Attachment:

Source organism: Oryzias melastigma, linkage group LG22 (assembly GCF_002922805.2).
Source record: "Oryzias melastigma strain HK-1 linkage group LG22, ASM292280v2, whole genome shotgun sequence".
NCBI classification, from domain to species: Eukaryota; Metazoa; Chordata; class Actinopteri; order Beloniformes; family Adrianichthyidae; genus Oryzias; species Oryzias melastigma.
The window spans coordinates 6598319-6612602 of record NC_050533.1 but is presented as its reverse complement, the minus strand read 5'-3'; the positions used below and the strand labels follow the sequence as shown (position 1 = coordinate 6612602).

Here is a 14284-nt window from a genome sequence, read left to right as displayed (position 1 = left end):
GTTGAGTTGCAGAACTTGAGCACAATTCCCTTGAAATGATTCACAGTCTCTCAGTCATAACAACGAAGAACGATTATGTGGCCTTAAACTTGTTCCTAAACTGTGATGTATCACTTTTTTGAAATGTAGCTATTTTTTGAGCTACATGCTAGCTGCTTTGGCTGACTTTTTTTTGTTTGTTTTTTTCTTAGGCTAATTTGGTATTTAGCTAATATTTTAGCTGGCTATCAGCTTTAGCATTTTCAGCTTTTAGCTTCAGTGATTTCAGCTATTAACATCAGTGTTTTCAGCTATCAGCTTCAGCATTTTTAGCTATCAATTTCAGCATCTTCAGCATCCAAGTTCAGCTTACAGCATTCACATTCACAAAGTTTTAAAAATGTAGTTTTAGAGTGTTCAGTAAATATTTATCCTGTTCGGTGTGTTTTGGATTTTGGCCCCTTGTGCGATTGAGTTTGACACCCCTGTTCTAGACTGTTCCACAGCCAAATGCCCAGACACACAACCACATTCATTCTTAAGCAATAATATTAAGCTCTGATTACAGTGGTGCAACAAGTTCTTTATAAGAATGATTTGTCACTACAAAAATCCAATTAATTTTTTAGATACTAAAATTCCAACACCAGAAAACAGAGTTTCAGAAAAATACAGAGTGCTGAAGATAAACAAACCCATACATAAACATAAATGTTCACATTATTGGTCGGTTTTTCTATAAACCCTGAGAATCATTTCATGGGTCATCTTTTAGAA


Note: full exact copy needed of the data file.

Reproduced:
Source organism: Oryzias melastigma, linkage group LG22 (assembly GCF_002922805.2).
Source record: "Oryzias melastigma strain HK-1 linkage group LG22, ASM292280v2, whole genome shotgun sequence".
NCBI classification, from domain to species: Eukaryota; Metazoa; Chordata; class Actinopteri; order Beloniformes; family Adrianichthyidae; genus Oryzias; species Oryzias melastigma.
The window spans coordinates 6598319-6612602 of record NC_050533.1 but is presented as its reverse complement, the minus strand read 5'-3'; the positions used below and the strand labels follow the sequence as shown (position 1 = coordinate 6612602).

Here is a 14284-nt window from a genome sequence, read left to right as displayed (position 1 = left end):
GTTGAGTTGCAGAACTTGAGCACAATTCCCTTGAAATGATTCACAGTCTCTCAGTCATAACAACGAAGAACGATTATGTGGCCTTAAACTTGTTCCTAAACTGTGATGTATCACTTTTTTGAAATGTAGCTATTTTTTGAGCTACATGCTAGCTGCTTTGGCTGACTTTTTTTTGTTTGTTTTTTTCTTAGGCTAATTTGGTATTTAGCTAATATTTTAGCTGGCTATCAGCTTTAGCATTTTCAGCTTTTAGCTTCAGTGATTTCAGCTATTAACATCAGTGTTTTCAGCTATCAGCTTCAGCATTTTTAGCTATCAATTTCAGCATCTTCAGCATCCAAGTTCAGCTTACAGCATTCACATTCACAAAGTTTTAAAAATGTAGTTTTAGAGTGTTCAGTAAATATTTATCCTGTTCGGTGTGTTTTGGATTTTGGCCCCTTGTGCGATTGAGTTTGACACCCCTGTTCTAGACTGTTCCACAGCCAAATGCCCAGACACACAACCACATTCATTCTTAAGCAATAATATTAAGCTCTGATTACAGTGGTGCAACAAGTTCTTTATAAGAATGATTTGTCACTACAAAAATCCAATTAATTTTTTAGATACTAAAATTCCAACACCAGAAAACAGAGTTTCAGAAAAATACAGAGTGCTGAAGATAAACAAACCCATACATAAACATAAATGTTCACATTATTGGTCGGTTTTTCTATAAACCCTGAGAATCATTTCATGGGTCATCTTTTAGAA